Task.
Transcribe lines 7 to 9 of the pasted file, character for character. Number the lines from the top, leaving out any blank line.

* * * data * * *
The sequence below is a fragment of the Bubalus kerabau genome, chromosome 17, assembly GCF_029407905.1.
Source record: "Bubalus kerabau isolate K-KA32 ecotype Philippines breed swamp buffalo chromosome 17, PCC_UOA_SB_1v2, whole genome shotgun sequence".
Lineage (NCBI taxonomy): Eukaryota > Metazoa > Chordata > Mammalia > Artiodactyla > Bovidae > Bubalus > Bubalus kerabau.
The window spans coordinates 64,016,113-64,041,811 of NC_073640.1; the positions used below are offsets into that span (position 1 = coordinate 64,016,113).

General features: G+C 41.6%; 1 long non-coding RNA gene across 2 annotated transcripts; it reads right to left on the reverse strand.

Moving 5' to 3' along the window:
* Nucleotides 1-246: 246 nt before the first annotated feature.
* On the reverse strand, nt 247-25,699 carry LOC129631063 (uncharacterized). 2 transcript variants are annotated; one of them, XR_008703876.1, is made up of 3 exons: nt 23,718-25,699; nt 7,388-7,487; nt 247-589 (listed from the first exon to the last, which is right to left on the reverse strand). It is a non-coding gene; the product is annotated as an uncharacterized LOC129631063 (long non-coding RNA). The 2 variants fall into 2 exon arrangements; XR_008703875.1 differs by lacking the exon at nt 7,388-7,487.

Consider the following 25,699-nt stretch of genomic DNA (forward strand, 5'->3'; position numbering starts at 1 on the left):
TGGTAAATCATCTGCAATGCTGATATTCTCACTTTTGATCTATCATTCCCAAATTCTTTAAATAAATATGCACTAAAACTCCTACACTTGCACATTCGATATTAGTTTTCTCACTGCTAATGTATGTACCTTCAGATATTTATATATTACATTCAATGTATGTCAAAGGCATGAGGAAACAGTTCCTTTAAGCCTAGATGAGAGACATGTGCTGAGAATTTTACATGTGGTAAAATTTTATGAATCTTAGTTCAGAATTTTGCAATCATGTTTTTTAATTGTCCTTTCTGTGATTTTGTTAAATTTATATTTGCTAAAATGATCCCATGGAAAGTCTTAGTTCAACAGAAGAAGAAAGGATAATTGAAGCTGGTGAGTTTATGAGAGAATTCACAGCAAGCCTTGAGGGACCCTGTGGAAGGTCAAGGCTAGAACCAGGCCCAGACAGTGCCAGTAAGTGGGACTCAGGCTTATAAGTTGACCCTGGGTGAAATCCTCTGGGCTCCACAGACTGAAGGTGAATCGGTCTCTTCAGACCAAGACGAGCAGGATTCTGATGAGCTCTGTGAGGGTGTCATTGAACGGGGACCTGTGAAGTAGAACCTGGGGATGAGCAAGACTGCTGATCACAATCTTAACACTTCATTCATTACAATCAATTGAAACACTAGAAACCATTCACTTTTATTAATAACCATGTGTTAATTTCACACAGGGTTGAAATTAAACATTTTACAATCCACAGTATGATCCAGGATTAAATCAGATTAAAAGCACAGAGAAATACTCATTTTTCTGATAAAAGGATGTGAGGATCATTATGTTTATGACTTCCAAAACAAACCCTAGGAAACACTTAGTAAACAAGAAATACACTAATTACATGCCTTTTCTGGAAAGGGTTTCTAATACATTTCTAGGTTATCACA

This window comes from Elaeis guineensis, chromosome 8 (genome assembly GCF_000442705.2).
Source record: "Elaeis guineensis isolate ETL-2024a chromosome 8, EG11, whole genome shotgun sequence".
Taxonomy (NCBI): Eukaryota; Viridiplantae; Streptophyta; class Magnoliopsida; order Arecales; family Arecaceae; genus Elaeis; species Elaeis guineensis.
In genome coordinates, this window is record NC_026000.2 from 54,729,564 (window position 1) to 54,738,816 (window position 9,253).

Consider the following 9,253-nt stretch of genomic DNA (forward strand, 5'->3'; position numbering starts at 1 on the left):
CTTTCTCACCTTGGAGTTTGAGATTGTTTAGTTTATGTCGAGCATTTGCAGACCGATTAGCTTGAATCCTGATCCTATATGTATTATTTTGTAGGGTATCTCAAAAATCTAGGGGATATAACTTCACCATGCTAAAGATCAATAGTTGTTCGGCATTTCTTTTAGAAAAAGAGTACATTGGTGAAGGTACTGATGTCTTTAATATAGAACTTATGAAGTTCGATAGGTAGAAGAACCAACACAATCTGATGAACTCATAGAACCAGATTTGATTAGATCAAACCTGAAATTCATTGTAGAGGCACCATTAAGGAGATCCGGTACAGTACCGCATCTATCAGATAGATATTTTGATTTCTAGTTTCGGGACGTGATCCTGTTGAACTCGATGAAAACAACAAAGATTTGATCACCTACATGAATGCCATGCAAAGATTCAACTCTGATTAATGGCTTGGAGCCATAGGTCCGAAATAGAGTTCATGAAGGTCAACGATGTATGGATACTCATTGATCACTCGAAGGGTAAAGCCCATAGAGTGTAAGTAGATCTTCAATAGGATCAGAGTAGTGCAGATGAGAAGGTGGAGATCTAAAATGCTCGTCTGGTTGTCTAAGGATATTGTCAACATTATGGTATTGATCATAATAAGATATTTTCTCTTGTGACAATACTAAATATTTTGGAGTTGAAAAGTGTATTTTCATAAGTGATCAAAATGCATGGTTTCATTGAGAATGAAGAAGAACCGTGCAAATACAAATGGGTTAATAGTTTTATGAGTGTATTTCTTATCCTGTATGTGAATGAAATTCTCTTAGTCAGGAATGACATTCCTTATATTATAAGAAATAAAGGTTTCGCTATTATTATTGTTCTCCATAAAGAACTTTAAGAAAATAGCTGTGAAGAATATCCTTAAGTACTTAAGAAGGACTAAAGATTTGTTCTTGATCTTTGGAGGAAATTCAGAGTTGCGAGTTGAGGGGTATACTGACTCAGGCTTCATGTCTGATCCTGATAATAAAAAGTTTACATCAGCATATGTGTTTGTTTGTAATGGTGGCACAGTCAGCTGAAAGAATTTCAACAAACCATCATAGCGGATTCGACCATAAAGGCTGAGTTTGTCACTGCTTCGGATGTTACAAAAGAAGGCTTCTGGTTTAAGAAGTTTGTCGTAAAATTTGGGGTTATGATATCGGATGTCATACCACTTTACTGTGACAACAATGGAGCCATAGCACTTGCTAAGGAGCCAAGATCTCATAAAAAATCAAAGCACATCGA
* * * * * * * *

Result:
* Nucleotides 1-246: 246 nt before the first annotated feature.
* On the reverse strand, nt 247-25,699 carry LOC129631063 (uncharacterized). 2 transcript variants are annotated; one of them, XR_008703876.1, is made up of 3 exons: nt 23,718-25,699; nt 7,388-7,487; nt 247-589 (listed from the first exon to the last, which is right to left on the reverse strand). It is a non-coding gene; the product is annotated as an uncharacterized LOC129631063 (long non-coding RNA). The 2 variants fall into 2 exon arrangements; XR_008703875.1 differs by lacking the exon at nt 7,388-7,487.

Consider the following 25,699-nt stretch of genomic DNA (forward strand, 5'->3'; position numbering starts at 1 on the left):